Chinese children are called insulting names to make them appear worthless to evil spirits. They receive a definitive name as they grow up. Chinese and Japanese emperors receive posthumous names.
Depending on national convention, additional given names (and sometimes titles) are considered part of the name.
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The royalty, nobility, and gentry of Europe traditionally have many names, including phrases for the lands that they own. The French developed the method of putting the term by which the person is referred in small capital letters. It is this habit which transferred to names of the Far East, as seen below. An example is that of Marie-Joseph-Paul-Yves-Roch Gilbert du Motier, who is known as the Marquis de Lafayette. Notice that he possessed the lands both of Motier and Lafayette. Another example is Don Quixote de la Mancha, who is never referred to in literature by the phrase used as the title of the musical comedy, Man of La Mancha.
The bare place name was used formerly to refer to the person who owned it, rather than the land itself (the word "Gloucester" in "What will Gloucester do?" meant the Duke of Gloucester). As a development, the bare name of a ship in the Royal Navy meant its captain (e.g., "Cressy didn't learn from Aboukir") while the name with an article referred to the ship (e.g., "The Cressy is foundering").
In contemporary Western societies (except for Iceland, Hungary, sometimes Flanders (depending on the occasion)), the most common naming convention is that a person must have a given name, which is usually gender-specific, followed by the parents' family name. In earlier times, Scandinavian countries followed patronymic naming, with people effectively called "X's son/daughter"; this is now the case only in Iceland and was recently re-introduced as an option in the Faroe Islands. It is legally possible in Finland as people of Icelandic ethnic naming are specifically named in the name law. When people of this name convert to standards of other cultures, the phrase is often condensed into one word, creating last names like Jacobsen (Jacob's Son).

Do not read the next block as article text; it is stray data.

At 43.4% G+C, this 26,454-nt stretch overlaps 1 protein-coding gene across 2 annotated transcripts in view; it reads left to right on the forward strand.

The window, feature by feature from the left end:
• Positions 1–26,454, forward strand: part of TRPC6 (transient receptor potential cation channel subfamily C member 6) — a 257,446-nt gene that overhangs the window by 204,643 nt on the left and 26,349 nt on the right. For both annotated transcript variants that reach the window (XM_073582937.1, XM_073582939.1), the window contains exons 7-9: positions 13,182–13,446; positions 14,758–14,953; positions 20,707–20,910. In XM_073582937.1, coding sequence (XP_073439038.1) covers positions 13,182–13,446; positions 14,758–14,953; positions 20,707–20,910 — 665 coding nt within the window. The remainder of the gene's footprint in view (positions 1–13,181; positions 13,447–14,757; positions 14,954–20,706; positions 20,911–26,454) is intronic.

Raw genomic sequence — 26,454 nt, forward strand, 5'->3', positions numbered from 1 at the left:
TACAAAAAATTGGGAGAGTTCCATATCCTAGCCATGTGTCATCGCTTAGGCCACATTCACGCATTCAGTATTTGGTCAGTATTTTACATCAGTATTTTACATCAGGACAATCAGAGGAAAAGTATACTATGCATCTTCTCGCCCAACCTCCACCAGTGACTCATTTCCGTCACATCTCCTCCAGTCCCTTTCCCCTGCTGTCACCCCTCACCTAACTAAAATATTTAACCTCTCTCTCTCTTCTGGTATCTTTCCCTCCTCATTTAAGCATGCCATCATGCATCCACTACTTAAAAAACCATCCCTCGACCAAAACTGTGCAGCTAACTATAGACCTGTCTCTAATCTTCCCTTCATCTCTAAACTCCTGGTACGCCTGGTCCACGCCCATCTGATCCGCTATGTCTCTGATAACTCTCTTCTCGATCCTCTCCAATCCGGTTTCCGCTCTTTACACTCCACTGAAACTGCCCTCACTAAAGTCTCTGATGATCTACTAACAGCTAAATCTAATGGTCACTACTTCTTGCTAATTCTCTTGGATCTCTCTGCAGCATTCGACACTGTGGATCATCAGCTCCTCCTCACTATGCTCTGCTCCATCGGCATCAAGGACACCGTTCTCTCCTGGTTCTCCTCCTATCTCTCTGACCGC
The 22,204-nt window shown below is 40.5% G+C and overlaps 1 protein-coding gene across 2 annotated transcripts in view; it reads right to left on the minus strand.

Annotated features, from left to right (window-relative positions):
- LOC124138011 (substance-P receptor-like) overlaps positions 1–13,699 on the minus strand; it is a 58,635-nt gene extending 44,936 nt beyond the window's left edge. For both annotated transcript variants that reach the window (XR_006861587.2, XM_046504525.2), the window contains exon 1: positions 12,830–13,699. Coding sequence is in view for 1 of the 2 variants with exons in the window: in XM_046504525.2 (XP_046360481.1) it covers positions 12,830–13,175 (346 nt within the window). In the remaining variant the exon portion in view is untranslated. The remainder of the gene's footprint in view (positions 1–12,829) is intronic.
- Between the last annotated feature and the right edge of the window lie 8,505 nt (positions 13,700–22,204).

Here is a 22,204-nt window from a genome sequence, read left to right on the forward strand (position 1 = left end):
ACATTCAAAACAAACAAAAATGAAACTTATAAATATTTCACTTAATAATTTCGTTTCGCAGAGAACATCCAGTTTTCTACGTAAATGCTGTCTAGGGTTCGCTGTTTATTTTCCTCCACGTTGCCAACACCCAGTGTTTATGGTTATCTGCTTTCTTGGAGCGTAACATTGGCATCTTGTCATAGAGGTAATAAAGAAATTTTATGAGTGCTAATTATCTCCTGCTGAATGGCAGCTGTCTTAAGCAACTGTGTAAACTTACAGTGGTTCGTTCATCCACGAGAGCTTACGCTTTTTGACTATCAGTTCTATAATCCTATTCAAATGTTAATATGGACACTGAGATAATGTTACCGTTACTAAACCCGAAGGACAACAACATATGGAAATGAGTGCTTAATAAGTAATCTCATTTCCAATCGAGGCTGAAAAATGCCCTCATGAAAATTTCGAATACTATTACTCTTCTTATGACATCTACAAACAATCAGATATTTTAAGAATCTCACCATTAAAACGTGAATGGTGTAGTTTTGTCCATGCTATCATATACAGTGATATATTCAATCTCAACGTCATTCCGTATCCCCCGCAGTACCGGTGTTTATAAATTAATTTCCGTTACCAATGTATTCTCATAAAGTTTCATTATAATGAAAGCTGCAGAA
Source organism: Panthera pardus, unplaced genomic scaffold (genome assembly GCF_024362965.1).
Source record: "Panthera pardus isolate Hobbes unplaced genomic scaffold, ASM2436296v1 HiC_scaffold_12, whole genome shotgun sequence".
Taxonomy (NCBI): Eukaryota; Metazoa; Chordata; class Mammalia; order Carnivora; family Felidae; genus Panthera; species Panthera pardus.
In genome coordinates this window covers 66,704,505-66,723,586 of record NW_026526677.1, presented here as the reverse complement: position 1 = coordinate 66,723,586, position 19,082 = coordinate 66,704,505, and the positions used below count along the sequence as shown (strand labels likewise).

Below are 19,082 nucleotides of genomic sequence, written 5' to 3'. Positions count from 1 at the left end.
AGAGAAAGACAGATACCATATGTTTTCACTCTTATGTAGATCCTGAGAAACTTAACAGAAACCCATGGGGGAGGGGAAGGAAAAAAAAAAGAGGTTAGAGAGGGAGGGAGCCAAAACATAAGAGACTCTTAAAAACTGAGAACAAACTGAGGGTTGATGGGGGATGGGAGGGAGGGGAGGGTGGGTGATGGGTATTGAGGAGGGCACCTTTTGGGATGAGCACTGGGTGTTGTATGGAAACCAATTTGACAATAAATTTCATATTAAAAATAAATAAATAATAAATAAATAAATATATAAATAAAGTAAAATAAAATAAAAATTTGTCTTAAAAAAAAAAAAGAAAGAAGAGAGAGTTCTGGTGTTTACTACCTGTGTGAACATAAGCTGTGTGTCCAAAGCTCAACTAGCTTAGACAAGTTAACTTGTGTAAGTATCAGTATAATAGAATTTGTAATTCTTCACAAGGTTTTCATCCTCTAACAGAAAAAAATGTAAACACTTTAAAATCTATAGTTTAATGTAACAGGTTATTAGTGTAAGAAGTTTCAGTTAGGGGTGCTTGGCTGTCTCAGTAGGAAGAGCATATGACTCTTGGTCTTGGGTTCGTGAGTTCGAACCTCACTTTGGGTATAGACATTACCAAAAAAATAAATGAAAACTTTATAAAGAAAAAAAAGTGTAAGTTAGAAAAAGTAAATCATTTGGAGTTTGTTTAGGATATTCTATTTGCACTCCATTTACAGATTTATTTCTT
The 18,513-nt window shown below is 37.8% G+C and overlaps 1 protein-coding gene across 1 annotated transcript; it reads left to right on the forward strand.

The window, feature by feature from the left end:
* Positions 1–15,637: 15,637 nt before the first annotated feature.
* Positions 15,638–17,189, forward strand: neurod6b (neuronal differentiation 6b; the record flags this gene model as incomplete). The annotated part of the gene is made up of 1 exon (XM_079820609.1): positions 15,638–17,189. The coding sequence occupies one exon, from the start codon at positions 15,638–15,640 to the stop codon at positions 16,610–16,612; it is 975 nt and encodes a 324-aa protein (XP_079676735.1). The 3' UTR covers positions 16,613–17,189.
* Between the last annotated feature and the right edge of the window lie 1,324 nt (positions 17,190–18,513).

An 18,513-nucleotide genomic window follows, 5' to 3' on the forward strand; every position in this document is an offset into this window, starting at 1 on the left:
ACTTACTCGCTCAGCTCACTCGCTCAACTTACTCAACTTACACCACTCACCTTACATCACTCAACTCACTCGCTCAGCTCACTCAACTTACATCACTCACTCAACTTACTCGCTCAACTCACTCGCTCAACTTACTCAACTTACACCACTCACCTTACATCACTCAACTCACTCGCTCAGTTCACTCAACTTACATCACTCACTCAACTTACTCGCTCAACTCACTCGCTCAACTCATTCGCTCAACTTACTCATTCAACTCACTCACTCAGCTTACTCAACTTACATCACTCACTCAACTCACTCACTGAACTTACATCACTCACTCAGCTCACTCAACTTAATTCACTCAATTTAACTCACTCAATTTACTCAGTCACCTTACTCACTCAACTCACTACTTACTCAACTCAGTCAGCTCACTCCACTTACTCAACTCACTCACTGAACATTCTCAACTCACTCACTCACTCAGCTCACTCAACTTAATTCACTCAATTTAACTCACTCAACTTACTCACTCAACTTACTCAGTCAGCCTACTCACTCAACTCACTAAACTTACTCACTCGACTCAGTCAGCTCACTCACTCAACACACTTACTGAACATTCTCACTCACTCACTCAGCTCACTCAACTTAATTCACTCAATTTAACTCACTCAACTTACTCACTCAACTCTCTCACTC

Different cultures have different conventions for personal names. This is a list of articles about particular cultures' naming conventions.
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|This section needs additional citations for verification. (December 2011)|
The order personal name - family name is commonly known as the Western order and is usually used in most European countries and in countries that have cultures predominantly influenced by Western Europe (North and South America, Australia, New Zealand and the Philippines).
The order family name - personal name is commonly known as the Eastern order and in Hungary, parts of Africa, East Asia (for example in China, Japan, Korea, Malaysian Chinese, Singapore, Taiwan and Vietnam) and Southern India. It is common in popular use also in France, Italy and Flanders, because of the influence of the bureaucratic use of putting the family name before the given name. In Asia, surnames are first because they are much more important in the Eastern culture than the personal name.
In Western countries, the Eastern order is generally used in lists and catalogues, with the family and given names separated with a comma (e.g. Smith, John). This convention is followed by most Western libraries, as well as on many administrative forms. In Russia this convention is used even more extensively, with the Russian Wikipedia using it for the names of articles on non-fictional people.
When East Asian names are transliterated into the Latin alphabet, some people prefer to convert them to the Western order, while others leave them in the Eastern order but write the family name in capital letters. To avoid confusion, some always write a family name in capital letters, especially when writing for an international audience. This habit is commonly used in the international language Esperanto. In Hungarian, for example, Japanese or Chinese names, are most frequently used in the Western order (first name-last name), however, they sometimes remain in the same order as those of Hungarians.
Chinese people, except for those traveling or living outside of China, rarely reverse their names to the western naming order (given name, then family name). Western publications usually preserve the Chinese naming order, with the family name first, followed by the given name. In regards to Japanese names, most foreign publications reverse the names of modern individuals, and most Japanese reverse their own names when creating materials for foreign consumption. In popular journalism publications, western order is used for Japanese names.